The 103.7 frequency now occupied by WPKQ began in March 1952[1] as WMOU-FM, the FM sister station to WMOU (1230) in Berlin.[9] The stations became WKCB and WKCQ in 1957,[10] but returned to their original callsigns two years later.[11] WMOU-FM separated from the simulcast of WMOU in 1972 and became WXLQ-FM, airing a rock and oldies format.[3] This evolved to a mix of top 40 and oldies in 1975.[12] The station reverted to the WMOU simulcast in 1977 (but retained the WXLQ call letters). A construction permit for a new 103.7, using WXLQ's former transmitter, was granted on August 8, 1983[13] to New England Broadcasting, Inc. (formed by Steve Powell, the son of previous WMOU owner Bob Powell) and revived the WMOU call letters (without the "-FM" suffix),[14] with a license to cover issued on March 15, 1984.[15] The station moved its transmitter to Mount Washington in 1990 and became WZPK and was known as “New England’s Superstation” with a Class C flamethrower signal that reached from Boston to Montreal. At one time a hot AC station (branded as "Peak FM"), 103.7 adopted its present callsign and format upon its sale to Fuller-Jeffrey in 1996.[16][17] The city of license was changed to North Conway in 1999.[18]

During football season, WPKQ breaks from the simulcast to broadcast New England Patriots games.


Broadcast translators of WOKQ
Call sign Frequency
City of license ERP
FCC info
W250AB 97.9 Manchester, New Hampshire 250 FCC


  1. ^ a b c Broadcasting Yearbook 1981 (PDF). 1981. p. C-146. Retrieved February 18, 2010. 
  2. ^ Broadcasting Yearbook 1972 (PDF). 1972. p. B-130. Retrieved February 18, 2010.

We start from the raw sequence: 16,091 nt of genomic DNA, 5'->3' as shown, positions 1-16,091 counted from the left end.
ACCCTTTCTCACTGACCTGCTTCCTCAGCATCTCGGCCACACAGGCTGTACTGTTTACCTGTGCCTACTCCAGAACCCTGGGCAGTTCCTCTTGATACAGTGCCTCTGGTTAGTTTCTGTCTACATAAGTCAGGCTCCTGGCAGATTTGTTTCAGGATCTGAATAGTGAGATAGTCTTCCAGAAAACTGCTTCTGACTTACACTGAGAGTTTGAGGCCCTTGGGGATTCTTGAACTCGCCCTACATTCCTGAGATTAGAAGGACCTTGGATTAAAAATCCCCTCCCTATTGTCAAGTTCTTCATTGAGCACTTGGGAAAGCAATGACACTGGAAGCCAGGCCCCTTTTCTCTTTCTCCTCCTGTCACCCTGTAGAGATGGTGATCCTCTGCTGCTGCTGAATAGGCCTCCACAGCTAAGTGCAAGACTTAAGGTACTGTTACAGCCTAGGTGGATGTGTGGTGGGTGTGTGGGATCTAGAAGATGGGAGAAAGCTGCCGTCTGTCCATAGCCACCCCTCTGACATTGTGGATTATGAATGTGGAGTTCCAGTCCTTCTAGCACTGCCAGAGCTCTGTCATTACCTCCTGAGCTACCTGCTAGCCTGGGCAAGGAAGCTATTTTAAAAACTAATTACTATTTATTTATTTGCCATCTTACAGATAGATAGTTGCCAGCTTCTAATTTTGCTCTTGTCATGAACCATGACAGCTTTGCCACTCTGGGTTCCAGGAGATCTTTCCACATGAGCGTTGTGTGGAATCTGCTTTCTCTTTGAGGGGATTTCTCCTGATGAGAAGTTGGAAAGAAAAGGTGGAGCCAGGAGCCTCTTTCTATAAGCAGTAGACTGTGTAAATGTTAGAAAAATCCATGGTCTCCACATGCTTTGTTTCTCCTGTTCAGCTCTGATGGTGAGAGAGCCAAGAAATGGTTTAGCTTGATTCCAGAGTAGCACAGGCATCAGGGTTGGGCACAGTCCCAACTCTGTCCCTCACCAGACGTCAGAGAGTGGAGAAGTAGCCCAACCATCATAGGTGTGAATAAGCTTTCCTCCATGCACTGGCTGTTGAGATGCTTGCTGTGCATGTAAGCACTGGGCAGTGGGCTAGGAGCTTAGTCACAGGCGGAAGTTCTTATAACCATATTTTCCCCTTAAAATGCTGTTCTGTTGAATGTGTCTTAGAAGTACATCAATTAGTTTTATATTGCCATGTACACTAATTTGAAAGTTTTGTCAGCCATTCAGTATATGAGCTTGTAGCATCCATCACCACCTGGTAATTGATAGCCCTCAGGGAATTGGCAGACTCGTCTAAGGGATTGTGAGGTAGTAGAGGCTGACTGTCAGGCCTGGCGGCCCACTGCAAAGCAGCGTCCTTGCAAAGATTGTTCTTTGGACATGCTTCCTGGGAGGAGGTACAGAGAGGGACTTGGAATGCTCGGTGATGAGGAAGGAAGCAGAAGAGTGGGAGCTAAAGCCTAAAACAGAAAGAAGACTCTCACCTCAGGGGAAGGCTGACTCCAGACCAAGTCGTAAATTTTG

3. ^ a b Broadcasting Yearbook 1973 (PDF). 1973. pp. B–124–5. Retrieved February 18, 2010. 
  4. ^ Fybush, Scott (April 30, 1999). "Fuller-Jeffrey Sells Out". North East RadioWatch. Retrieved February 18, 2010. 
  5. ^ "Cumulus now owns Citadel Broadcasting". Atlanta Business Journal. September 16, 2011. Retrieved September 16, 2011. 
  6. ^ "Official: Cumulus Buys Dial Global, Spins Some Stations To Townsquare; Peak Stations Sold To Townsquare, Fresno Spun To Cumulus". All Access. August 30, 2013. Retrieved August 30, 2013. 
  7. ^ "Cumulus Makes Dial Global And Townsquare Deals Official". RadioInsight. August 30, 2013. Retrieved August 30, 2013. 
  8. ^ "Cumulus-Townsquare-Peak Deal Closes". All Access. November 15, 2013. Retrieved November 16, 2013. 
  9. ^ Broadcasting Yearbook 1953 (PDF). 1953. p. 187. Retrieved February 18, 2010. 
  10. ^ Broadcasting Yearbook 1958 (PDF). 1958. p. A-320. Retrieved February 18, 2010. 
  11. ^ Broadcasting Yearbook 1960 (PDF). 1960. p. A-185. Retrieved February 18, 2010. 
  12. ^ Broadcasting Yearbook 1976 (PDF). 1976. p. C-123. Retrieved February 18, 2010. 
  13. ^ "Application Search Details (1)". CDBS Public Access. Federal Communications Commission. Retrieved February 18, 2010. 
  14. ^ "Call Sign History (WPKQ)". CDBS Public Access. Federal Communications Commission. Retrieved February 18, 2010. 
  15. ^ "Application Search Details (2)". CDBS Public Access. Federal Communications Commission. Retrieved February 18, 2010. 
  16. ^ Fybush, Scott (October 11, 1996). "WAAF (back) on the tube". New England RadioWatch. Retrieved February 18, 2010. 
  17. ^ Fybush, Scott (November 7, 1996). "Big Doings in Maine". New England RadioWatch. Retrieved February 18, 2010. 
  18. ^ Fybush, Scott (October 15, 1999). "The All New All New WMEX??". North East RadioWatch. Retrieved February 18, 2010. 

External links[edit]